Michael Bérubé Joins Crooked Timber

by Scott McLemee on March 19, 2007

When a rumor began to circulate during the first week in January that Michael Bérubé would soon be shutting down his blog — confirmed in due course by an official statement/explanation — it was big news in this little world of “web” “logs.” Sure, there are plenty of places online where you can find discussions of Stuart Hall, economic populism, Ralph Nader, the NHL, and disability studies. Just not all in the same place at the same time. Bérubé had been at it for three years, during which he built up a large readership and even managed to include a number of blog entries in a collection of essays published by a university press.

So when the news got out, there was a general groan of dismay from many quarters of the academic and lefty/progressive commentariat in the United States. And in particular from that subset of each consisting of hockey fans. The shutting down of Bérubé’s blog also met, it must be said, with cheering from members of the Peoples’ Revolutionary Committee for a Committee of Revolutionary Peoples who were still upset that he had occasionally written disobliging things about Slobodan Milosevic.

No doubt there were also sighs of relief — gentle tears of gratitude, even — elsewhere.

It was in short an epochal event: the end of an institution, the twilight of an era, etc. Then came February and it all really was history.

Well, after some downtime–during which he’s probably written a couple of books–Michael Bérubé is now joining Crooked Timber. He is being taught the secret password (“Is there no help for the widow’s son?”) and handshake even now. In the meanwhile, please join me in welcoming Michael back into the fray.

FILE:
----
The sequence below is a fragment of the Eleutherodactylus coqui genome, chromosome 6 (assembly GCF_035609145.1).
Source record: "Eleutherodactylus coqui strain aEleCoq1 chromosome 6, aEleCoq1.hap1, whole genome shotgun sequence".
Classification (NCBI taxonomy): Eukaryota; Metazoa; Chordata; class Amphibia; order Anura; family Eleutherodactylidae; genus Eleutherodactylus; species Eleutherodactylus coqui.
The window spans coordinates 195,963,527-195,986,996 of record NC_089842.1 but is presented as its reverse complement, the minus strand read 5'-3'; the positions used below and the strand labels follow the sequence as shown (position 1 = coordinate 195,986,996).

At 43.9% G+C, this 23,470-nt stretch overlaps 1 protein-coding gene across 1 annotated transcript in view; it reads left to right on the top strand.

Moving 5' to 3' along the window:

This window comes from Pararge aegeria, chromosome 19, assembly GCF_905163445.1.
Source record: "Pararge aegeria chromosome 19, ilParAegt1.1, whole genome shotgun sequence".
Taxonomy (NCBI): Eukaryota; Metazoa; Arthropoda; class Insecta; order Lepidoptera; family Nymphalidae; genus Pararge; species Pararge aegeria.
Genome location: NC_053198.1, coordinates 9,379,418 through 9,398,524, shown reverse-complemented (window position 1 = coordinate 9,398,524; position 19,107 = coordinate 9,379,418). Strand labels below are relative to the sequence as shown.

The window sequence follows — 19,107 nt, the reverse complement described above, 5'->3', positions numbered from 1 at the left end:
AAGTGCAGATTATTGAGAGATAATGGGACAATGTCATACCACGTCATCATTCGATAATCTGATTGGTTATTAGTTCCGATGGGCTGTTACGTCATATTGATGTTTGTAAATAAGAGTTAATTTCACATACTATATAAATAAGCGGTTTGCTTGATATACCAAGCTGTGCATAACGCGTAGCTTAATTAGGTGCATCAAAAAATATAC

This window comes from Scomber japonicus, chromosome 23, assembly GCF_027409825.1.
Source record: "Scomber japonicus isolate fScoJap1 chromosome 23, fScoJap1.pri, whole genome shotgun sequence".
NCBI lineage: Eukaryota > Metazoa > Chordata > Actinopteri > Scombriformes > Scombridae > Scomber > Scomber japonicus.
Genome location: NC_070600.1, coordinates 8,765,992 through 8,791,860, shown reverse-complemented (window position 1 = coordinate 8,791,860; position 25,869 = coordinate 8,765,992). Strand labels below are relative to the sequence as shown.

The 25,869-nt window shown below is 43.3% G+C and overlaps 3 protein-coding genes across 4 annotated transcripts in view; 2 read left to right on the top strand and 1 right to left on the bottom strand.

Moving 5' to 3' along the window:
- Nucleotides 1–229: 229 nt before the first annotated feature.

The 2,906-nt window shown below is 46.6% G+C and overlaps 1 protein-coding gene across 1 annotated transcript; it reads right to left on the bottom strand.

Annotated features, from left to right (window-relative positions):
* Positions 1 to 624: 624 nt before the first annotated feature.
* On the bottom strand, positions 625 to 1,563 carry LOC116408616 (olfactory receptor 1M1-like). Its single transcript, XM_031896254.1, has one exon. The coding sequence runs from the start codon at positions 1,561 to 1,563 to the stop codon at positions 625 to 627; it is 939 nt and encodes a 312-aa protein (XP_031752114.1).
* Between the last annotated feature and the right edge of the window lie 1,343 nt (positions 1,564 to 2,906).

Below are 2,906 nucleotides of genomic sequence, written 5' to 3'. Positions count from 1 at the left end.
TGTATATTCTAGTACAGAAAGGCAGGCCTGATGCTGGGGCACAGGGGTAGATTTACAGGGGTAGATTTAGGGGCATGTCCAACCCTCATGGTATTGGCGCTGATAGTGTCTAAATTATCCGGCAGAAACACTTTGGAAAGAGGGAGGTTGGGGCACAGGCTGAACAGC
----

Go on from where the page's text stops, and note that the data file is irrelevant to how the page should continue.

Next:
Living with LAM

by Chris Bertram on March 19, 2007

Last June I wrote about my friend Havi Carel and her battle with the lung disease Lymphangioleiomyomatosis (LAM). Havi has an “article in today’s Independent about LAM”:http://news.independent.co.uk/people/profiles/article2369574.ece and about what it is like to live with a terminal illness and how that changes your relationship to others, indeed, to everything.

Last time I wrote I invited you to sponsor Havi on a bike-ride to raise money for LAM Action which supports patients and raises money for research. This time “Kate Gamez”:http://www.justgiving.com/kategamez and “Becky Tunstall”:http://www.justgiving.com/beckytunstall are running the London Marathon for LAM Action – so please click on one of their names if you want to sponsor them.

Fear of a Twittering Planet

by Kieran Healy on March 19, 2007

Following up on the “Twitter Curve”:https://crookedtimber.org/2007/03/13/twitter-curve/ from last week, here is Twittervision, a mashup of Twitter and Google Maps.

Rip van Winkle

by John Quiggin on March 19, 2007

When Rip awoke from his 20-year sleep, he had a beard a foot long, and had missed out on some big political events. I’ve been paying attention to politics for the past 30 years or more, but events in the world of shaving have mostly passed me by. I was aware that it was no longer possible, as it once was, to get a shave and a haircut for two bits, but I was surprised to discover that you can no longer get a shave at all, at least, not at a barbershop – perhaps a long-delayed reaction to The Man from Ironbark.

Instead, having had my hair trimmed and my beard clipped down to Number 0 (as shown here), I was left to rely on my own devices to remove the stubble. Of course, I had no such devices, but I thought that the relevant technology would be fairly much as I remembered it. On the contrary, shaving now appears to require five blades and a power supply. Actually, I did read about this in one of Maria’s posts a while back, but of course skipped over it as being of no relevance to me.

I’m slightly bemused by it, but I’m the ideal target market for this kind of thing, since the only memories of shaving that have survived three decades are the painful ones. So, I’m now on the bleeding edge of technology, literally, but hopefully not bleeding as much as I would be if I stuck with the old gear.

On a more serious note, my appeal for the Leukemia Foundation raised over $A6000, more than any of the charitable appeals I’ve run in the past. Sincere thanks to CTers who contributed (I’ve tried to email people where I had an address, but inevitably missed some).